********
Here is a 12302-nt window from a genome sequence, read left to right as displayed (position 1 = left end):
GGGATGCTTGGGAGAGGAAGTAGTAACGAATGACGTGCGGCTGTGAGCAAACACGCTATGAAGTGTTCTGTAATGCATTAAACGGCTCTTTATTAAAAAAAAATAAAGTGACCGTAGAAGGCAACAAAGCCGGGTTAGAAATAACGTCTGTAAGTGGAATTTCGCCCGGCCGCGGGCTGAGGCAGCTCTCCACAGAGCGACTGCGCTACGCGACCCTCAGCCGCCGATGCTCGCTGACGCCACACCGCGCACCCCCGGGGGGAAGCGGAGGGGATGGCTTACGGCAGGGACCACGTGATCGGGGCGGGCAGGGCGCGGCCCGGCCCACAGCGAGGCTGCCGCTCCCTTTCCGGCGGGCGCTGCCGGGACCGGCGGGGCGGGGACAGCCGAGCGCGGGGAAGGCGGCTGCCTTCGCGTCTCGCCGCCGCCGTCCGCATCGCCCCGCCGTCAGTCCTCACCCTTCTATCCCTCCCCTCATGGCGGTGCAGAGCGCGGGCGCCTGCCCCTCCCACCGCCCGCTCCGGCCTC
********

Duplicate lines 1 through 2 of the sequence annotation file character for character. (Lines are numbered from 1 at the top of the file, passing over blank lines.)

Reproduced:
Here is a 12302-nt window from a genome sequence, read left to right as displayed (position 1 = left end):
GGGATGCTTGGGAGAGGAAGTAGTAACGAATGACGTGCGGCTGTGAGCAAACACGCTATGAAGTGTTCTGTAATGCATTAAACGGCTCTTTATTAAAAAAAAATAAAGTGACCGTAGAAGGCAACAAAGCCGGGTTAGAAATAACGTCTGTAAGTGGAATTTCGCCCGGCCGCGGGCTGAGGCAGCTCTCCACAGAGCGACTGCGCTACGCGACCCTCAGCCGCCGATGCTCGCTGACGCCACACCGCGCACCCCCGGGGGGAAGCGGAGGGGATGGCTTACGGCAGGGACCACGTGATCGGGGCGGGCAGGGCGCGGCCCGGCCCACAGCGAGGCTGCCGCTCCCTTTCCGGCGGGCGCTGCCGGGACCGGCGGGGCGGGGACAGCCGAGCGCGGGGAAGGCGGCTGCCTTCGCGTCTCGCCGCCGCCGTCCGCATCGCCCCGCCGTCAGTCCTCACCCTTCTATCCCTCCCCTCATGGCGGTGCAGAGCGCGGGCGCCTGCCCCTCCCACCGCCCGCTCCGGCCTC